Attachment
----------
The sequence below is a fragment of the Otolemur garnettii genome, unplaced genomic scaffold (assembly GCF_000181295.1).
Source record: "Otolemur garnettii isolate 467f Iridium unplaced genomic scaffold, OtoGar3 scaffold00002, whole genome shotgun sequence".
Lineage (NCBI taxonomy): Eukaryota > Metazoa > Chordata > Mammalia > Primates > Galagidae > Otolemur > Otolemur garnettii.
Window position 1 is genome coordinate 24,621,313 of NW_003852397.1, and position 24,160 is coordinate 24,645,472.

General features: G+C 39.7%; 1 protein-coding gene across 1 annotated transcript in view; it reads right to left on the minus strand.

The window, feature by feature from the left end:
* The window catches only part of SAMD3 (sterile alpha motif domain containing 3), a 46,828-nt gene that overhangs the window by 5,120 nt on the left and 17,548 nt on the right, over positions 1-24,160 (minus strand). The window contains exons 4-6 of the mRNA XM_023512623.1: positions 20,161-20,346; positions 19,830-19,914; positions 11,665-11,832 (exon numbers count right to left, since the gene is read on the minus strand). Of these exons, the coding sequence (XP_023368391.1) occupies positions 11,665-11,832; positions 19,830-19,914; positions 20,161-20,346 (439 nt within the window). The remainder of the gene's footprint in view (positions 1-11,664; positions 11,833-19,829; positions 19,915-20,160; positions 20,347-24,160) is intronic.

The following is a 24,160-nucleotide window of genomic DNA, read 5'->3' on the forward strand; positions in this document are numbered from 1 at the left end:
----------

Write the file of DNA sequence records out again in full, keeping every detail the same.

The sequence below is a fragment of the Otolemur garnettii genome, unplaced genomic scaffold (assembly GCF_000181295.1).
Source record: "Otolemur garnettii isolate 467f Iridium unplaced genomic scaffold, OtoGar3 scaffold00002, whole genome shotgun sequence".
Lineage (NCBI taxonomy): Eukaryota > Metazoa > Chordata > Mammalia > Primates > Galagidae > Otolemur > Otolemur garnettii.
Window position 1 is genome coordinate 24,621,313 of NW_003852397.1, and position 24,160 is coordinate 24,645,472.

General features: G+C 39.7%; 1 protein-coding gene across 1 annotated transcript in view; it reads right to left on the minus strand.

The window, feature by feature from the left end:
* The window catches only part of SAMD3 (sterile alpha motif domain containing 3), a 46,828-nt gene that overhangs the window by 5,120 nt on the left and 17,548 nt on the right, over positions 1-24,160 (minus strand). The window contains exons 4-6 of the mRNA XM_023512623.1: positions 20,161-20,346; positions 19,830-19,914; positions 11,665-11,832 (exon numbers count right to left, since the gene is read on the minus strand). Of these exons, the coding sequence (XP_023368391.1) occupies positions 11,665-11,832; positions 19,830-19,914; positions 20,161-20,346 (439 nt within the window). The remainder of the gene's footprint in view (positions 1-11,664; positions 11,833-19,829; positions 19,915-20,160; positions 20,347-24,160) is intronic.

The following is a 24,160-nucleotide window of genomic DNA, read 5'->3' on the forward strand; positions in this document are numbered from 1 at the left end: